Dayson v. Lanier, et al

Filing 21

ORDER denying 7 Motion for Temporary Restraining Order - Signed by District Judge Louise Wood Flanagan on 08/21/2014. (Baker, C.)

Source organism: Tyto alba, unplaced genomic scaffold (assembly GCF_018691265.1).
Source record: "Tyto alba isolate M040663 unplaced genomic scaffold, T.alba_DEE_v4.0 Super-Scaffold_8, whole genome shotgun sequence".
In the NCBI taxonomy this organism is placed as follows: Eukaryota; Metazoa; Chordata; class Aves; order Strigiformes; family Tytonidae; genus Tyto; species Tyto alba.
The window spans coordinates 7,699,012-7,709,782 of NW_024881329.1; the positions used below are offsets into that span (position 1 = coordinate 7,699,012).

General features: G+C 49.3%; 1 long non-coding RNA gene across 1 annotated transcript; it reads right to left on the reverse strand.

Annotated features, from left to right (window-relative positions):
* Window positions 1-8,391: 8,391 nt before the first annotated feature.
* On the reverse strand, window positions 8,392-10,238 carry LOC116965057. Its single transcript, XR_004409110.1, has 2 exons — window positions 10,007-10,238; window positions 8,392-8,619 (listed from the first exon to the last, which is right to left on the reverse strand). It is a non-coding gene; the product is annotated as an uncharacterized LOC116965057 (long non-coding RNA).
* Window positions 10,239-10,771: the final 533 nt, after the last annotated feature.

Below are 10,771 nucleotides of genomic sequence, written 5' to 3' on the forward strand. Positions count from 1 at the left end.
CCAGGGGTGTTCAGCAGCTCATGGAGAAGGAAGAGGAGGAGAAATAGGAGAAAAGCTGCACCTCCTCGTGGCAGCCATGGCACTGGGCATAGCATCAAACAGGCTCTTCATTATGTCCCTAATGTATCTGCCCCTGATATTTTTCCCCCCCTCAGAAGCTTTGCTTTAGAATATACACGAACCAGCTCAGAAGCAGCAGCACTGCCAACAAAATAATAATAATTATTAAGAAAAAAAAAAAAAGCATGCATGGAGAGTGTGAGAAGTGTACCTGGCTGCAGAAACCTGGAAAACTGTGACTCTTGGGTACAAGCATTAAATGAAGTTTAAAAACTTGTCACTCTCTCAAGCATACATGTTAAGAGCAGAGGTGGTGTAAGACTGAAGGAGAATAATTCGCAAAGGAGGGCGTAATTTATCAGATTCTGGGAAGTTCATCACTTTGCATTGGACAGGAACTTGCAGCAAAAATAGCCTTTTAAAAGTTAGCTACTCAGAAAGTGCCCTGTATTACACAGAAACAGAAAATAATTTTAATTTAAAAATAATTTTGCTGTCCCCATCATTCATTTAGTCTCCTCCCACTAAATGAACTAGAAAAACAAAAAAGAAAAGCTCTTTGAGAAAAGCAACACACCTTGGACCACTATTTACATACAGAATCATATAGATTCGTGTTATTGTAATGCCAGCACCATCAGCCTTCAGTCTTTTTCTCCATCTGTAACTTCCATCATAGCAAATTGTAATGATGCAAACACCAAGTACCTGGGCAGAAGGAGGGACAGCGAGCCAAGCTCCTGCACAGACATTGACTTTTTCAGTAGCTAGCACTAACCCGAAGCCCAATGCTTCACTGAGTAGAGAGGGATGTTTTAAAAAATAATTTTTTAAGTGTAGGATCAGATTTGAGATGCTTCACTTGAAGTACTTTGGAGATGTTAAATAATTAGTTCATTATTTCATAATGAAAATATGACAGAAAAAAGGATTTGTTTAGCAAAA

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IN THE UNITED STATES DISTRICT COURT FOR THE EASTERN DISTRICT OF NORTH CAROLINA EASTERN DIVISION No. 4:14-CV-131-FL PATRICK MICHAEL DAYSON, Plaintiff, v. HERMAN MELVIN LANIER; LISA MARIE LANIER; MARK TIMOTHY SAIN; CITY OF RED LODGE, MONTANA; and DANIELLE BARNES, Police Officer, Defendants. ) ) ) ) ) ) ) ) ) ) ) ) ) ) ) ORDER As noted in order entered July 29, 2014, pro se plaintiff, Patrick Michale Dayson, has alleged violations of Title 42 U.S.C. § 1983 by the defendants Lisa Marie Lanier (his ex-wife), Herman Lanier (her father), Mark Sain, City of Red Lodge, Montana and Police Officer Danielle Barnes, and claims his Second, Fourth, Fifth, Sixth, Eighth and Fourteenth Amendment rights have been violated. The case seems to hinge on an extramarital relationship plaintiff's ex-wife, Lisa Marie Lanier, allegedly had and the arrests of plaintiff by state authorities. He alleges a “vindictive, malicious, preplanned and executed hub-and-spoke conspiracy” related to eight different efforts described by plaintiff to have him charged with serious state crimes. The case returns to the court’s attention on renewed motion for temporary restraining order (DE 7). BACKGROUND Plaintiff is very upset about his treatment in state court. The background of the case as summarized in the prior order is incorporated herein by reference, and supplemented with information derived from plaintiff’s most recent filings. The court in ruling on the earlier filed motion for temporary restraining order (DE 4), had cause to note this action appears to suffer from jurisdictional defects which, without more, mitigate against entry of the extraordinary remedy of a temporary restraining order, for reasons therein set forth. The court denied the motion for temporary restraining order and, instead, converted plaintiff’s motion to one for a preliminary injunction, and directed service be undertaken. Plaintiff repeats here he will not attempt service of the defendants until the court rules on the instant motion seeking injunctive relief and grants same, where he fears he will be charged with a violation of a permanent order of protection (“protection order”) if he contact defendants, especially his ex-wife. He alleges the protection order entered in Carbon County, Montana, restrains him from contacting Lisa Marie Lanier in any way, including via a third party. Whether service of a summons and complaint does or does not violate the protection order is not a matter before this court. Plaintiff seeks this court to rest away from the state court that proceeding resulting in entry of the protective order. He requests this court under Montana law to assume jurisdiction over that dispute in Montana. Plaintiff has carefully crafted a series of extensive affidavits in support of particular claims (DE 8-20), and offers these in supplement to his renewed motion for a temporary restraining order. DISCUSSION The substantive standard for granting a temporary restraining order is the same as that for entering a preliminary injunction. See, e.g., U.S. Dep't of Labor v. Wolf Run Mining Co., 452 F.3d 275, 281 n. 1 (4th Cir.2006). A court may grant a temporary restraining order if the moving party demonstrates “that he is likely to succeed on the merits, that he is likely to suffer irreparable harm 2 in the absence of preliminary relief, that the balance of equities tips in his favor, and that an injunction is in the public interest.” Winter v. Natural Res. Def. Council, Inc., 555 U.S. 7, 20 (2008). This is not the first time a complainant has sought to introduce into a lower federal court issues concerning a domestic dispute. See, e.g., Monk v. North Carolina, No. 5:12-CV-770, 2012 WL 7991330 (EDNC Dec. 31, 2012); York v. Virginia, No. 7:12-CV-19, 2012 WL 178357 (WDVa., Jan. 23, 2012); Serdah v. Edwards, No. 7:11-CV-23), 2011 WL 178357 (W.D.Va., Aug. 30, 2011). Regularly these sorts of actions fail for reasons as noted in York and the other cases: The court also notes that though Ms. York styles her petition as a petition for writ of habeas corpus “commanding the respondent to promptly return [her] minor child,” if the court were to construe the petition as a complaint for relief pursuant to 42 U.S.C. § 1983, this court still could not grant the relief she requests. First, under the Rooker–Feldman doctrine, federal district courts do not have subject matter jurisdiction to hear “cases brought by state-court losers complaining of injuries caused by state-court judgments rendered before the district court proceedings commenced and inviting district court review and rejection of those judgments.” Exxon Mobil Corp. v. Saudi Basic Indus. Corp., 544 U.S. 280, 284 (2005). Even “[i]f the state-court decision was wrong, ‘that [does] not make the judgment void, but merely open to reversal or modification in an appropriate and timely appellate proceeding.’ “ Id. (quoting Rooker v. Fidelity Trust Co., 263 U.S. 413, 415 (1923)). Second, (although not a jurisdictional ground) the “Younger doctrine which counsels federal court abstention where there is a pending state proceeding, reflects a strong policy against federal intervention in state judicial processes in the absence of great and immediate irreparable injury to the federal plaintiff,” Moore v. Sims, 442 U.S. 415, 423 (1979) (citing Younger v. Harris, 401 U.S. 37 (1971)), unless the state forum is inadequate to adjudicate the federal plaintiff's federal claims. See, e.g., Judice v. Vail, 430 U.S. 327, 337 (1977) (“Here it is abundantly clear that appellees had an opportunity to present their federal claims in the state proceedings. No more is required to invoke Younger abstention.”). The Commonwealth of Virginia's interest in adjudicating the fact-laden, day-to-day controversies that arise in domestic relations cases is unusually strong, and the federal interest quite circumscribed and cabined. Comity requires “ ‘a proper respect for state functions, a recognition of the fact that the entire country is made up of a Union of separate state governments, and a continuance of the belief that the National Government will fare best if the States and their institutions are left free to perform their separate functions in their separate ways.’ “ Middlesex Ethics Comm. v. Garden State Bar Ass'n, 457 U.S. 423, 431 3 (1982) (quoting Younger, 401 U.S. at 44). Nothing remotely suggests that the courts of the Commonwealth Virginia cannot adequately protect Ms. York's constitutional rights in the proceedings pending there. York, 2012 WL 178357, fn. 1. As the court in Serdah noted, also with reliance on the RookerFeldman doctrine and the Supreme Court’s decision in Exxon, “[f]ederal court is not an alternative forum to raise claims a party has either failed to present or lost in a state court prodding, – and it most certainly is no place to force a former spouse to settle an unfinished domestic dispute.” 1011 WL 3849703, p. 4. In Monk, where claims in part arose out of a North Carolina child custody and support case, Monk and others complained that the state court order and the manner in which obtained, violated rights similar to those protested by this plaintiff as being denied. The court found the claims required to be dismissed under the Rooker-Feldman doctrine: This doctrine bars federal courts from sitting “in direct review of state court decisions.” District of Columbia Court of Appeals v. Feldman, 460 U.S. 462, 482–84 (1983). “[T]he Rooker–Feldman doctrine applies only when the loser in state court files suit in federal district court seeking redress for an injury allegedly caused by the state court's decision itself.” Davani v. Virginia Dep't of Transp., 434 F.3d 712, 713 (4th Cir .2006) (citing Exxon Mobil Corp. v. Saudi Basic Indus. Corp., 544 U.S. 280 (2005)). This doctrine also prohibits a district court from reviewing constitutional claims that are “inextricably intertwined” with a state court decision. Shooting Point, LLC v. Cumming, 368 F.3d 379, 383 (4th Cir.2004). A constitutional claim is “inextricably intertwined” with a state court decision if “ ‘success on the federal claim depends upon a determination that the state court wrongly decided the issues before it.’ “ Id. (quoting Plyler v. Moore, 129 F.3d 728, 731 (4th Cir.1997)); see also Jordahl v. Democratic Party of Va., 122 F.3d 192, 202 (4th Cir.1997) (holding that a federal claim is “ ‘inextricably intertwined” where “in order to grant the federal relief sought, the federal court must determine that the [state] court judgment was erroneously entered or must take action that would render the judgment ineffectual’ “ (quoting Ernst v. Child and Youth Servs., 108 F.3d 486, 491 (3d Cir.1997))). In other words, Rooker–Feldman applies “when the federal action ‘essentially amounts to nothing more than an attempt to seek review of [the state court's] decision by a lower federal court.’ “ Davis v. Durham Mental 4 Health Devel. Disabilities Substance Abuse Area Auth., 320 F.Supp.2d 378, 388 (M.D.N.C.2004) (quoting Plyer, 129 F.3d at 733). 2012 WL 7991330, p. 3. Plaintiff complains of a number of different, adverse outcomes, related to his domestic situation, also where he faced a variety of state charges which swirled around his marital issues. The same analysis applies. This court must conclude that plaintiff’s requests for relief would necessarily require finding that the protective order was improperly decided by the state court, as well as the other court matters concerning this defendant. The Rooker–Feldman doctrine encompasses “not only review of adjudications of the state's highest court, but also the decisions of its lower courts.” Brown & Root, Inc. v. Breckenridge, 211 F.3d 194, 199 (4th Cir.2000) (quotation omitted). Rooker–Feldman “reinforces the important principle that review of state-court decisions must be made to the state appellate courts, and eventually to the Supreme Court, not by federal district courts or courts of appeal.” Id. (quotation omitted). “The doctrine [also] preserves federalism by ensuring respect for the finality of state court judgments.” Washington v. Wilmore, 407 F.3d 274, 279 (4th Cir. 2005). The Rooker-Feldman doctrine likely applies, and precludes subject matter jurisdiction, notwithstanding provision in the Montana statute referenced by plaintiff. That statute cannot, as plaintiff would urge, serve under law as a conduit for transfer of the underlying state case to this federal court. Alternatively, abstention may be appropriate, under Younger and its progeny. Younger v. Harris, 401 U.S. 37 (1971)). The principle of “comity” underlying Younger includes “a proper respect for state functions, a recognition of the fact that the entire country is made up of a Union of separate state governments, and a continuance of the belief that the National Government will fare 5 best if the States and their institutions are left free to perform their separate functions in their separate ways.” Id. at 44. The originating state court retains jurisdiction over the enforcement of the protective order. Plaintiff continues to have a venue to assert any constitutional claim he wishes to raise and, therefore, although not a jurisdictional ground, abstention likely is appropriate. The court must conclude that what plaintiff here seeks to do at bottom is challenge the lawfulness of a myriad of state court orders, and raise issues which could have been litigated in state court. His recourse is to a reviewing state court and not to this one. A temporary restraining order “may only be awarded upon a clear showing that the plaintiff is entitled to such relief.” Winter, 555 U.S. 7, 22. Plaintiff has not established among other things that he is likely to succeed on the merits, or that an injunction is in the public interest. Thus, plaintiff has not met his burden of proof. Accordingly, the court denies plaintiffs' renewed motion for a temporary restraining order. Plaintiff complains of great distress caused him by defendants’ actions, and no doubt he is pained. But under law, allegations of vindictiveness, maliciousness, even persecution, do not compel jurisdiction. See McAllister v. North Carolina, No. 5:10–CV–79–D, 2011 WL 883166, at p. 4 (E.D.N.C. 11 Mar. 2011) (holding that the Rooker–Feldman doctrine precluded the court's subject matter jurisdiction over plaintiff's claims challenging state court decisions concerning his child support obligations, including his claim that he was “persecuted” during the state proceedings). CONCLUSION For the reasons set forth above, plaintiff’s renewed motion for temporary restraining order (DE 7) is DENIED. 6 SO ORDERED, this the 21st day of August, 2014. _________________________ LOUISE W. FLANAGAN United States District Judge 7